By John Turney
Pat Bowlen and Gil Brandt are indeed the two contributor nominees for the Class of 2019 for the Pro Football Hall of Fame as we predicted two days ago (a week ago if you count our posts on the PFRA chat page).
We predict both will get the 80% of the necessary votes next February when the entire committee meets to vote on the upcoming class. And with the deck cleared with these two, we expect George Young to emerge as the sole contributor nominee for the Class of 2020. (In even years there are two contributor nominees and in odd years there is one, and the opposite is true for the senior committee nominees). Young, we feel, has some tangible achievements such as being a five-time NFL Executive of the Year winner so we expect that to get recognized next year.
As we've mentioned we don't get too excited for modern owners getting into the Hall of Fame, but it is a necessity (a necessary evil?) given the amount of money the NFL sends to Canton and the fact that NFL Owners are on the Hall of Fame Board of directors.
We also think it's odd that Eddie Debartolo, Jerry Jones, and now Bowlen, the first three owners who are in or will be in the Hall of Fame, all had issues of cheating in terms of the salary cap. DeBartolo had to pay $300,000 and surrender two a 3rd and 5th round pick. Jones didn't lose picks but had to pay $10 million and had to trim his salary cap by $10 million as punishment.
Bowlen got nailed twice—in 2001 and 2004. In 2001 Bowlen had to pay about $1 million in fines and have to forfeit a 3rd round pick. In 2004 he got hit again and had to pay a similar fine and cough up another 3rd rounder.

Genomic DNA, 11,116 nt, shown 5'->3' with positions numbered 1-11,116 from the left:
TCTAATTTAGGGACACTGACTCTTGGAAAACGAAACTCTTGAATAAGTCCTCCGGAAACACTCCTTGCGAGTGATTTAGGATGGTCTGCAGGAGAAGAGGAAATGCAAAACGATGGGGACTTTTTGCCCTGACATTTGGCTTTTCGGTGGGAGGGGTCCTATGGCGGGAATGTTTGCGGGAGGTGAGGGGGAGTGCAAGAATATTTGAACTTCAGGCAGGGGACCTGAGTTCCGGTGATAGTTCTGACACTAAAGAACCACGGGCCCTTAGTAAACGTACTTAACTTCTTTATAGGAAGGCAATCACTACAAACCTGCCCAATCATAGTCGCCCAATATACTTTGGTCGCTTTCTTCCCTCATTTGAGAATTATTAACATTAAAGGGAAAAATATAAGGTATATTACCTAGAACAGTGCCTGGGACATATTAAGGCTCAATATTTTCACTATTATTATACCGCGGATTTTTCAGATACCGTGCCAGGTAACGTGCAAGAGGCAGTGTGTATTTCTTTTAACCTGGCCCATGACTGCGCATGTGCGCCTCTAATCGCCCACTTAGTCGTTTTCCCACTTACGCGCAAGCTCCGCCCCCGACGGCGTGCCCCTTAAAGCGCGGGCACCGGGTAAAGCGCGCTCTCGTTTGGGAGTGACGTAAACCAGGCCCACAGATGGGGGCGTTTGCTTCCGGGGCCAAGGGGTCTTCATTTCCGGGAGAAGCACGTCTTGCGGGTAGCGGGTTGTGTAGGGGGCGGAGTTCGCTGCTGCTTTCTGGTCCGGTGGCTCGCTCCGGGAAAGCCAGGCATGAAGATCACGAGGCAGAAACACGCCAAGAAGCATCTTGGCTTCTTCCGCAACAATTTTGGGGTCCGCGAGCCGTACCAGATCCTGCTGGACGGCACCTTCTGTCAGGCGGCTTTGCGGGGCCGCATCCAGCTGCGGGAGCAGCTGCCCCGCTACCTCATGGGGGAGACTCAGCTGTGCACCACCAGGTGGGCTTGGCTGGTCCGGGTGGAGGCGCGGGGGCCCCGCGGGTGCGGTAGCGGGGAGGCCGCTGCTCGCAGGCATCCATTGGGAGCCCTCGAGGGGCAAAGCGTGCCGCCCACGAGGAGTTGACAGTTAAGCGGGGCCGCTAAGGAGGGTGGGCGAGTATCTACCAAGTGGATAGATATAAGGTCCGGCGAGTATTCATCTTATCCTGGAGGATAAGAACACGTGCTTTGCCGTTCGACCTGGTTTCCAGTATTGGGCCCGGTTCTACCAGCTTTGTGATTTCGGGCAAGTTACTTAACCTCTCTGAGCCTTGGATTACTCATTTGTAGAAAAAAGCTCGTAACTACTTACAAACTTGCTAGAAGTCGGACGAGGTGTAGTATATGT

So, of course, it makes sense to put those three modern owners in first. We are sure Robert Kraft will be the nominee in three to five years to have a really fearsome foursome of questionable ethics in the Hall of Fame.
But, as we said, it's nothing to be excited about, the Hall of Fame does not lack anything if these modern owners are in and it gains nothing in terms of significance if they are in. Plenty of Hall of Fame players are not pleased that the owners get to wear the same jacket they wear and get recognized as football Hall of Famers so they will never be accepted by the rank and file Hall of Famers anyway.
If there were an award for being good businessmen (sitting on this committee or that committee) then the owners would certainly deserve it. But these owners are not the pioneers of the game, taking the league from a rag-tag affair to what it became in the 1970s. These are not Maras, Hunts, Davises, etc., who might be likened to Steve Jobs, Bill Gates, Steve Wozniak. The modern owners are more like Tim Cook or Satya Nadella (the current CEOs of Apple and Microsoft) who do great work but are riding the wave created by the innovators.